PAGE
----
SEC Charges Four in Elaborate Microcap Stock Fraud

Fake debt instruments allegedly used to reap $25 million in ill-gotten gains.

 The SEC has charged four people and related businesses for their roles in two microcap frauds and unlawful securities offerings that resulted in illegal gains of more than $25 million.

According to the SEC’s complaint, microcap stock financier Magna Group acquired fake convertible promissory notes supposedly issued by penny stock issuer Lustros Inc., and then converted those notes into shares of Lustros common stock.  The defendants then sold the shares to unsuspecting retail investors, who were unaware that the shares were fraudulently acquired and were being sold illegally. 

Magna Group was founded and owned by Joshua Sason, one of the four individuals named as defendants in the charges.

“Magna Group and its co-defendants used fake debt instruments to unlawfully obtain shares in microcap companies, which they then dumped on unsuspecting retail investors,” said Sanjay Wadhwa, senior associate director of the SEC’s New York regional office

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The complaint says that the sales of the Lustros shares also had the effect of destroying the value of the Lustros shares held by the public, and alleges that Marc Manuel, Magna Group’s former head of research and due diligence, personally negotiated and executed the illegal transactions.

The complaint also alleges that Magna Equities II, which was also owned by Sason and Manuel, purchased another fake promissory note from Pallas Holdings. Magna Equities II and the note’s issuer, NewLead Holdings Ltd., later agreed to retire the fake debt in exchange for shares of the issuer through a court-approved settlement agreement. The charges allege Sason and Magna Equities II falsely swore to the court that the fake promissory note was an authentic debt of NewLead in order to obtain approval of the settlement. Kautilya “Tony” Sharma, and Perian Salviola, who controlled Pallas Holdings, are also alleged to have participated in the scheme.

Sason and Manuel allegedly knew, “or were at least reckless in not knowing,” that the promissory notes were fraudulent, said the complaint.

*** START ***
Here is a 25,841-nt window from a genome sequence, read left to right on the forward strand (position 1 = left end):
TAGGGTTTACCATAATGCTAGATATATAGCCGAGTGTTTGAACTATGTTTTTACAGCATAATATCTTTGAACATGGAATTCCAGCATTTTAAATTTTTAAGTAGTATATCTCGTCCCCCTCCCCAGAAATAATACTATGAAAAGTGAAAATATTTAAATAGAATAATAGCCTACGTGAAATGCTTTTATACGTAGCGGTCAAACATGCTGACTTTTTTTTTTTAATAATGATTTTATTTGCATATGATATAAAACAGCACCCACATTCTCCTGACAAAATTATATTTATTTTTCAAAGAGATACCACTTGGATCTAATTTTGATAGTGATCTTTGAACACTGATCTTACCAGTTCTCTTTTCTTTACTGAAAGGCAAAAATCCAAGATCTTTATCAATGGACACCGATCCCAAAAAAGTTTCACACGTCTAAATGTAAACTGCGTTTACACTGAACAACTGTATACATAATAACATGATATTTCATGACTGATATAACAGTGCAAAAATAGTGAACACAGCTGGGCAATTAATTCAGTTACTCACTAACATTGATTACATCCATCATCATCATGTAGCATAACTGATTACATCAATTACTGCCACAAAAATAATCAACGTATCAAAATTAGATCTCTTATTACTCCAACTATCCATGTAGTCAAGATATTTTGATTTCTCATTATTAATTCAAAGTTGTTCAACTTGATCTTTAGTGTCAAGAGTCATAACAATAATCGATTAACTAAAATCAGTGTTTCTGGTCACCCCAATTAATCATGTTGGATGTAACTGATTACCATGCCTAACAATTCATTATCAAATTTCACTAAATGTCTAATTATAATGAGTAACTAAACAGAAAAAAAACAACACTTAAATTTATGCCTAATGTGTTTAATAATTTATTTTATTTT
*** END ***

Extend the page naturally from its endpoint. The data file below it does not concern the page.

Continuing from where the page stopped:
After obtaining the shares, the Magna Entities made the stock available to the public, including retail investors, who were unaware that new shares were flooding the market as a result of transactions that violated the federal securities laws. The securities were not registered with the SEC, and the shares could not be legally sold pursuant to any exemption from the registration requirements of the securities laws.

Sharma, Salviola, and Pallas allegedly participated in the fraudulent scheme to acquire unrestricted stock of NewLead, and “netted $6 million in profits, a portion of which they kicked back to NewLead.”

The complaint also accuses Pallas of acting as an underwriter for a primary offering of NewLead stock, which NewLead attempted to disguise as an asset sale transaction.

“Pallas purported to sell NewLead overvalued mining assets in exchange for convertible debt, which it then converted to stock and liquidated for proceeds of more than $20 million,” said the complaint. “Pallas then wired a portion of these proceeds back to NewLead, disguised as a new loan to the company and secured by the very same mining assets Pallas had purported to sell NewLead previously. Pallas thereafter foreclosed on the mining assets, unwinding the transaction.”

This lawsuit seeks an injunction prohibiting the defendants from engaging in similar violations of the federal securities laws, penny stock bars against Sason, Manuel, Sharma, and Salviola, and disgorgement of millions of dollars in profits from the illegal transactions.

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